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Last updated on: February 6th, 2020
Hip dysplasia is a common issue in dogs as they age and is more common in the large and giant breeds – from German Shepherds to Irish Wolfhounds. Like our hip joints, a dog’s hip joints should glide smoothly at the hip and ball joint. Hip dysplasia causes the bones in the joint to grind together instead. It causes pain, slows your dog down and makes it difficult for your pet to walk or run properly. Your dog may begin avoiding activity as a result. In today’s article we are going to give you all the information you need for helping a dog with hip dysplasia.
What to Look For You may notice that your dog has begun to move more slowly and avoid some activity like walking up and down stairs. Other symptoms can include:
- Struggling to stand up or walk
- Pain in the back end
- Muscle loss in the hips and legs
- Lameness or an inability to walk
- Loss in the range of motion of the hips
The good news is that there are several things you can do to care for you dog, ease their pain and help them move better again. We will talk about lifestyle changes, supplements, pain medication, surgery and physical therapy.
Lifestyle Changes for Hip Dysplasia
Helping your dog lose weight can help decrease their risk of developing the condition and can also ease the condition by reducing stress on the hips. Be sure to feed your dog a healthy, low-calorie diet while encouraging light exercise until the weight is off. When they have reached their goal weight, change to a maintenance diet and continue to encourage exercise.
Try to exercise your dog on soft surfaces like the ground in a park, your lawn, or beaches. Hard surfaces can increase the pain of hip dysplasia. The exercise can help strengthen muscle and delay loss of muscle mass, improving mobility as well.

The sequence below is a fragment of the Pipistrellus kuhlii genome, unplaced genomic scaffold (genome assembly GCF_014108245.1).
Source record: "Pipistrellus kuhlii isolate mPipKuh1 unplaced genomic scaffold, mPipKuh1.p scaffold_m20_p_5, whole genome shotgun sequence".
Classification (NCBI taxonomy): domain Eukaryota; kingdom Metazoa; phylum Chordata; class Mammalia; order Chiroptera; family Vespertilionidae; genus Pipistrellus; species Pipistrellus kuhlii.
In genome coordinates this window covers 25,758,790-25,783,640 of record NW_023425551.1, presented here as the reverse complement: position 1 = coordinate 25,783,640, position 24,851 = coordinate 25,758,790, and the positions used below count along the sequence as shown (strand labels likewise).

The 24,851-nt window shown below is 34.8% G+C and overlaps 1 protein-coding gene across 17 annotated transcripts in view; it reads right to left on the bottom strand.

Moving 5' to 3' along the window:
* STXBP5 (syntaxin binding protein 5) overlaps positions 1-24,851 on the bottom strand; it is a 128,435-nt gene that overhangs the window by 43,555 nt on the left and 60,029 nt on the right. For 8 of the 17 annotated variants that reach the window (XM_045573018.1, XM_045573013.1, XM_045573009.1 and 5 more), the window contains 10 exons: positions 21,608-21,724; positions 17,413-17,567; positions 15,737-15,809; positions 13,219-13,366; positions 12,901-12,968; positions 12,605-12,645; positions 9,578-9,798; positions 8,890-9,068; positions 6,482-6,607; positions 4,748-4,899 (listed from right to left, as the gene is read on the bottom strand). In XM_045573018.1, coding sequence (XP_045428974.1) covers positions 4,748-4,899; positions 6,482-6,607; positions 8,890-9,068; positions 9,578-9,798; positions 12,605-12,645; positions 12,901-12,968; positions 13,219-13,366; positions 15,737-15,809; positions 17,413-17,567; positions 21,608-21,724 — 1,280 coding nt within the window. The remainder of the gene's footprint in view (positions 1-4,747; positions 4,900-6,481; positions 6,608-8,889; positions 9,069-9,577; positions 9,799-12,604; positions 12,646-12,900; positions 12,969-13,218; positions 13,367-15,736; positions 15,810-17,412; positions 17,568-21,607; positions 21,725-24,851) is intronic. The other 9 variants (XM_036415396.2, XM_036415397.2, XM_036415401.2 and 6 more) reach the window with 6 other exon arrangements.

Massages help flush toxins, reduce pain and stiffness and improve circulation which can all help a dog with hip dysplasia. You may see improved mobility and reduced swelling with a massage routine but you should also check with your vet to ensure it is recommended for the stage of your pet’s condition.
4. Physical Therapy
Physio can help keep your dog’s muscles in good shape and help slow down the muscle mass wasting that is associated with hip dysplasia. Swimming and hydrotherapy can help a great deal because it takes the pressure off the hips while they exercise. You could also try underwater treadmill therapy if your dog is resistant to swimming but enjoys walking.
5. A Dog Friendly Home
There are several changes you can make at home that are small for you but can make a big difference to a dog suffering with hip and other joint issues:
- Ramps you can place a ramp over a part of your stairs or up onto furniture to help your dog climb without the additional stress on their joints.
- Stairs you can also try pet stairs for couches and bed to help reduce joint stress. Pet stairs have a reduced incline so climbing them can be easier on your dog.
- Dog beds rest is important for a dog experiencing joint issues. This allows muscle to recover and can ease pain. An orthopedic dog bed is designed to help with dysplasia by supporting your dog’s joints while they lay down. Avoid having your dog sleep on hard surfaces.